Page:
The consequences of struggling to manage on an income which is too low to stave off poverty and to allow a household to meet their essential basic needs are seen every day by SVP members visiting people in need throughout the country.
Social welfare payments were cut severely during the recession and rates have not been restored in spite of the economic recovery. Job losses, reductions in pay and working hours and increased taxation have reduced the take home pay of many in employment. Reforms to the One Parent Family Payment have been implemented against a backdrop of austerity. These reforms have cut the incomes of lone parents who are in employment and are likely to make it more difficult for lone parents to take up employment, education or training in the future. There have been deep cuts to social welfare payments for young adults, which have been particularly difficult for vulnerable young people including those who are homeless and those who are living in low income households.
Child Benefit has been maintained as a universal payment and there have been some increases in the Child Benefit payment level following several cuts. Expenditure on Family Income Supplement has increased, and the number of children and families benefiting from this payment have also increased. In spite of these positives, the increasing cost of living and the cumulative impact of cuts to income supports and services in recent years continue to make it more difficult for individuals and families to make ends meet.
The Vincentian Partnership for Justice examines whether or not social welfare and low paid work allow different household types to have a minimum essential standard of living – a standard of living that meets the physical, psychological and social needs of the individual/household. This research found that in 2015, social welfare does not meet the cost of a minimum essential standard of living for 191 of the 214 urban sample households examined. This situation is forecast to worsen in 2016 in spite of some positive measures announced in Budget 2016. The shortfalls between income and expenditure identified by the Vincentian Partnership for Justice range from around €40 to €200 per week for working age households in receipt of social welfare. These shortfalls are immense. Increases in social welfare payments as well as investment in public services are required in order to bridge this gap.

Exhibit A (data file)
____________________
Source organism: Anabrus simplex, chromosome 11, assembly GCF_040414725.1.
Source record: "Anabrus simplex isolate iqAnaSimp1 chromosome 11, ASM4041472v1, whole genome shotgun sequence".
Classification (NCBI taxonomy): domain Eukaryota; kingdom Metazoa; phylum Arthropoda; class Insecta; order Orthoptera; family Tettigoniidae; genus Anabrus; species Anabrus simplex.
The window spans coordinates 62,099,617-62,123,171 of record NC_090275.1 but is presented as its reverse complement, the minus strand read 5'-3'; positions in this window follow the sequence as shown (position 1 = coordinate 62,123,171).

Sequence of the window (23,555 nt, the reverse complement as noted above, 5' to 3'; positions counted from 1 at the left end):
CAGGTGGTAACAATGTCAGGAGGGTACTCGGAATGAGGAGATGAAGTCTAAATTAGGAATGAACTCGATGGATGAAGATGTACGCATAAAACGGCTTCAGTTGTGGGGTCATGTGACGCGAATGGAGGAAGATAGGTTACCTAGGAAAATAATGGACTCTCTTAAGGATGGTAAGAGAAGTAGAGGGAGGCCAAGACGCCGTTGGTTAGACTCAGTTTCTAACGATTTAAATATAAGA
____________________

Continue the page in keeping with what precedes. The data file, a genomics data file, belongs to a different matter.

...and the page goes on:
A full time minimum wage job does not necessarily provide an income which is adequate for a minimum essential standard of living either. High housing and childcare costs in particular mean that the minimum wage often falls far short of what is necessary. The Living Wage, which would allow an individual working a 39 hour week to meet all of their minimum needs is €11.50 per hour. This is significantly higher than the minimum wage of €9.15 per hour (in 2016) and points to the inadequacy of the minimum wage in the face of the high cost of living.
A strategy is needed to ensure that every household and family in Ireland has an income which is adequate to meet their needs. This requires increasing social welfare payments, tackling the problem of low pay for those in work, and tackling the cost and availability of services including childcare, housing, health and education. The current National Action Plan for Social Inclusion runs from 2007-2016, and the current plan is to be extended to 2017 to allow time for the development of its successor. The development of the new National Action Plan for Social Inclusion will allow the next Government to demonstrate its commitment to tackling poverty and provides the opportunity to introduce policy measures which will make a real impact on the lives of individuals, children and families who are experiencing poverty and life on a low income. We need to see commitments from all election candidates that if they are elected, social welfare payments will be increased, the Living Wage will be introduced progressively and that quality public services will be provided.